St. Paul doesn’t deal in niceties. He doesn’t flatter. Instead, he gets right into our personal space, pokes a finger into our chest, and challenges us to be better. Such was the case in this morning’s epistle for Mass. Paul, speaking to his flock in Ephesus, had this to say: “Immorality or impurity . . . must not even be mentioned among you . . . no silly or suggestive talk, which is out of place (Eph 4).” To put that in today’s parlance, Paul means that we should never use foul or explicit language, no dirty jokes, no locker room talk, and no innuendo. We must not even casually mention these things. Such talk has no place on the lips of a Christian.
Maybe for you, this is not a problem. That’s great. But for a lot of folk, young and old alike, this is a big problem. Our culture tends to glorify the crude, potty-mouthed language so often spoken by film stars and recording artists. Many athletes and coaches don’t give a second thought to using curse words and sexual slang. And walking through a high school hallway can be an unwanted lesson in the language of the gutter.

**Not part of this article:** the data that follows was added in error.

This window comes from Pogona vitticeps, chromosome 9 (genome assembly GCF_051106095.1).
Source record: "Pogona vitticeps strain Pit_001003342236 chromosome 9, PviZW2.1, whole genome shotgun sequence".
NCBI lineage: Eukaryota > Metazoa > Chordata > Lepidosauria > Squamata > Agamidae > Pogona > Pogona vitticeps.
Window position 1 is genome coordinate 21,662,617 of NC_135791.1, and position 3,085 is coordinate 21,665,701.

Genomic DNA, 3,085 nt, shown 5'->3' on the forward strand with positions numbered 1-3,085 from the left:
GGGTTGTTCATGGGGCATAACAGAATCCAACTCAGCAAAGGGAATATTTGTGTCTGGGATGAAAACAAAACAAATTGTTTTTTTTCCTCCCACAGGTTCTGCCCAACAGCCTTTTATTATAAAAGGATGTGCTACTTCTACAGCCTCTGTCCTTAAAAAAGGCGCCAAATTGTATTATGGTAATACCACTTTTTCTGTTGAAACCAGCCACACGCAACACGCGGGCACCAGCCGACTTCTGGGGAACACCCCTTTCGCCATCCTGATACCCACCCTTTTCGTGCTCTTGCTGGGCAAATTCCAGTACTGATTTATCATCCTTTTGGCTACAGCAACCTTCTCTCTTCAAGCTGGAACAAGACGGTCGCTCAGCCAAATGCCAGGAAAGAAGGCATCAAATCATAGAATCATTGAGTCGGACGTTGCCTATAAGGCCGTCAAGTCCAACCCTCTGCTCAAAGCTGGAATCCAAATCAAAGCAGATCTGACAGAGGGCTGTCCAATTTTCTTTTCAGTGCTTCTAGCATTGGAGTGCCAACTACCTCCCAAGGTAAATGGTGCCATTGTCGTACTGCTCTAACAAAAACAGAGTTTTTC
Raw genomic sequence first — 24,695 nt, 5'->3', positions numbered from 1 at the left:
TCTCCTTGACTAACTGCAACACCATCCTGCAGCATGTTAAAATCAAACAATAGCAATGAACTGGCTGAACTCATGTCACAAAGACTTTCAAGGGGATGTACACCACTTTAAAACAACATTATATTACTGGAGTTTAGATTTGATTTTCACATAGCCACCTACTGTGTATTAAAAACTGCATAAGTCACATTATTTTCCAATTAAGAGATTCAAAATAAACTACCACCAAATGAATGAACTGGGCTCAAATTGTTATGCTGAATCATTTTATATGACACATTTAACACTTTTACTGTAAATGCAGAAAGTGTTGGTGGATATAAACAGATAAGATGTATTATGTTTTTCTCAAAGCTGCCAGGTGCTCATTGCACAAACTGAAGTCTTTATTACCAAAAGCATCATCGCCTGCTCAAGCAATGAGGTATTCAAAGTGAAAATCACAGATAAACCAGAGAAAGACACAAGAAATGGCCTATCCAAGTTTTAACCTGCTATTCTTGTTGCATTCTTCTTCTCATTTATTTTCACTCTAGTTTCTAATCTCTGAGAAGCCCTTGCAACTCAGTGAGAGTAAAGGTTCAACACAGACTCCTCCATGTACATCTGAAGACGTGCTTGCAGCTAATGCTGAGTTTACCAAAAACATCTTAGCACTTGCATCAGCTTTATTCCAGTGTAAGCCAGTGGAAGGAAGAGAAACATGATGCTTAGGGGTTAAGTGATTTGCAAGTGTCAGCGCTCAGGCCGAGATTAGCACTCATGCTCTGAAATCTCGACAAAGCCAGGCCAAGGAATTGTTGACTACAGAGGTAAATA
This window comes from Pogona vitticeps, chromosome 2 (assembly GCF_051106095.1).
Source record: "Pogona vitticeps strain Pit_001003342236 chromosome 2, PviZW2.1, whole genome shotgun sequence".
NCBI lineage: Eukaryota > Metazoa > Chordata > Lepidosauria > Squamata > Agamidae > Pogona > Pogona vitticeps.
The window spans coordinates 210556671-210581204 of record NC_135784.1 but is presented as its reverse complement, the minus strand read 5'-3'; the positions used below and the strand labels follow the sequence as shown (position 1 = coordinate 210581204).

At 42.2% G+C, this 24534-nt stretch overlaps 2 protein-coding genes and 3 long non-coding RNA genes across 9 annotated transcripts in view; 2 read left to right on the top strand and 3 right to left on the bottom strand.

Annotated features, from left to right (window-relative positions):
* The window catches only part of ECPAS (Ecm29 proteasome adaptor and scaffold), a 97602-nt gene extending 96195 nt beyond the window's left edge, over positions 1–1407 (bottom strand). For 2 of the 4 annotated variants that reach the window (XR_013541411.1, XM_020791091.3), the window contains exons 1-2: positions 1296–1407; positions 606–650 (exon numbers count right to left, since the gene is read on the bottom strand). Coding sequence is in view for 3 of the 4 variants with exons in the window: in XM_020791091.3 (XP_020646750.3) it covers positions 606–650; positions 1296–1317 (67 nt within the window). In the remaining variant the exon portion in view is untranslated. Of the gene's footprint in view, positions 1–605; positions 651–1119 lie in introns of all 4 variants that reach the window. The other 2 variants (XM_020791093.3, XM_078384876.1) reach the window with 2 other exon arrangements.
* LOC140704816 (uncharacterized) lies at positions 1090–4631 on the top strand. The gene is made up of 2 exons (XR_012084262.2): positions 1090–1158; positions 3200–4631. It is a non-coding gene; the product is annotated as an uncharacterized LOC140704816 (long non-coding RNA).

Come on guys – and ladies – as Christians we cannot abide by these cultural norms. Hopefully we are not dropping these word bombs at Sunday dinner with grandma. But if we restrain ourselves there, why use foul language at Dairy Queen or in the car with the fellas? If it’s a matter of trying to fit in or be cool, please, try again. Telling dirty jokes certainly doesn’t make you a man, guys, in fact, it makes you less of one. And ladies, foul language is simply unbecoming of a daughter of God. You were created to glorify God in action and word. Be serious about doing so.
We cannot control the language of others, but we can – and must – be a Christian witness in our culture. Cleaning up our potty mouths is a good place to start. Having a friend join in the effort is even better. It was once quite popular to ask, “What would Jesus do?” Maybe this week we can also wonder, “What would Jesus say?”
Be assured of my prayers,